This morning L is marshalling at the Forest Rec Parkrun rather than running. I indulge in the usual ball chucking before adjourning to the café with the dogs for a well-earned bacon sandwich. In fact they serve me a full breakfast sandwich by mistake which I share with the boys.
L isn’t parkrunning because she’s participating in the Dirty Dash 10k at Holme Pierrepoint instead. Normally it’s a total mud bath but oddly it doesn’t seem too bad today. Must be the 40mph winds that have dried everything out. As it’s a noon start I drop L off before heading home with the boys and then to Derby’s match.
After the match, which Derby win 2-0 over Cardiff, I head straight back to Nottingham and meet L at Broadway.
‘The Lady in the Van’ didn’t make a lot of sense to me but then you perhaps need to be an Alan Bennett aficionado to appreciate it. This film comes with not one but two Alan Bennetts (Alex Jennings), well actually three if you count the real one who turns up at the end.
This is apparently the real story of Mary Shepherd aka Margaret Fairchild (Maggie Smith), a woman who wiped out a motorcyclist and then went on the run from the police even though the police weren’t looking for her because it wasn’t her fault.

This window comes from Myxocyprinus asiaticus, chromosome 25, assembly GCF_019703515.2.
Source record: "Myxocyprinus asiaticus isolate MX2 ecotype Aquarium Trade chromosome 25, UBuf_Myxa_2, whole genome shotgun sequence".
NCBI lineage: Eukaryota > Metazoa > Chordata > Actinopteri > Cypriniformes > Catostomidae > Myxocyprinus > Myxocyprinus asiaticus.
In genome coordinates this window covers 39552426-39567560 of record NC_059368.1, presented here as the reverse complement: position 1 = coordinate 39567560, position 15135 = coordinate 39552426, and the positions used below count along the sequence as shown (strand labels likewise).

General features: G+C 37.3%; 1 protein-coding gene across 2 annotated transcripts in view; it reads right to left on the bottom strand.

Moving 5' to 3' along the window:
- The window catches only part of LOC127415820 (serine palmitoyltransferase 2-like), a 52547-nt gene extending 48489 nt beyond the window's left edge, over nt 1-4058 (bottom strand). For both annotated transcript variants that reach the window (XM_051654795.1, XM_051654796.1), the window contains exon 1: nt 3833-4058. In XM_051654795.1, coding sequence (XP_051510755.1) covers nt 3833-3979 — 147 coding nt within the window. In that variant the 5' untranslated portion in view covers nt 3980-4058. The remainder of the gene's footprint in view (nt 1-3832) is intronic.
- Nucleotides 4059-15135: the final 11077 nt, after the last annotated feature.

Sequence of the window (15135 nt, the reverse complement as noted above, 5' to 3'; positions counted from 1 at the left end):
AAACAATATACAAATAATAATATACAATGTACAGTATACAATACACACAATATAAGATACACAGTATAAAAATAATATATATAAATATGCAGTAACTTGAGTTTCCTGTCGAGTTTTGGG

Bennett doesn’t know this when she turns up in a battered old van and parks in his well-to-do street in Camden. Spotting Bennett as a soft touch she worms her way on to his driveway, where she then lives in her van (or vans and always repainted yellow) for fifteen years until her death.
It wasn’t until after her death that they finally found out who she was but the film shows us, sort of, as we go along. Like how she was a gifted pianist who then tried to become a nun. How her brother put her in an institution from which she escaped.
None of which fully explains why she acted as she did in the first place and what happened to the life she left behind. She is, it is implied, simply eccentric.
If that isn’t eccentric enough, then there’s Bennett himself or indeed the two Bennetts, Alan the writer and Alan the homeowner. Bennett the writer wrote a book about the whole thing, turned it into a play and now this film. Both of which starred Maggie Smith, who better to play a batty old woman.
The relationship between the two leads is the heart of the film but I found both of them insufferable and while I couldn’t understand the logic of her decision to live in a van, I couldn’t understand Bennett's decision to let her stay either.
So it’s all a bit too eccentric for me and that’s before we get to the graveyard scene at the end.
(Saturday 21st November)
(Saturday 21st November)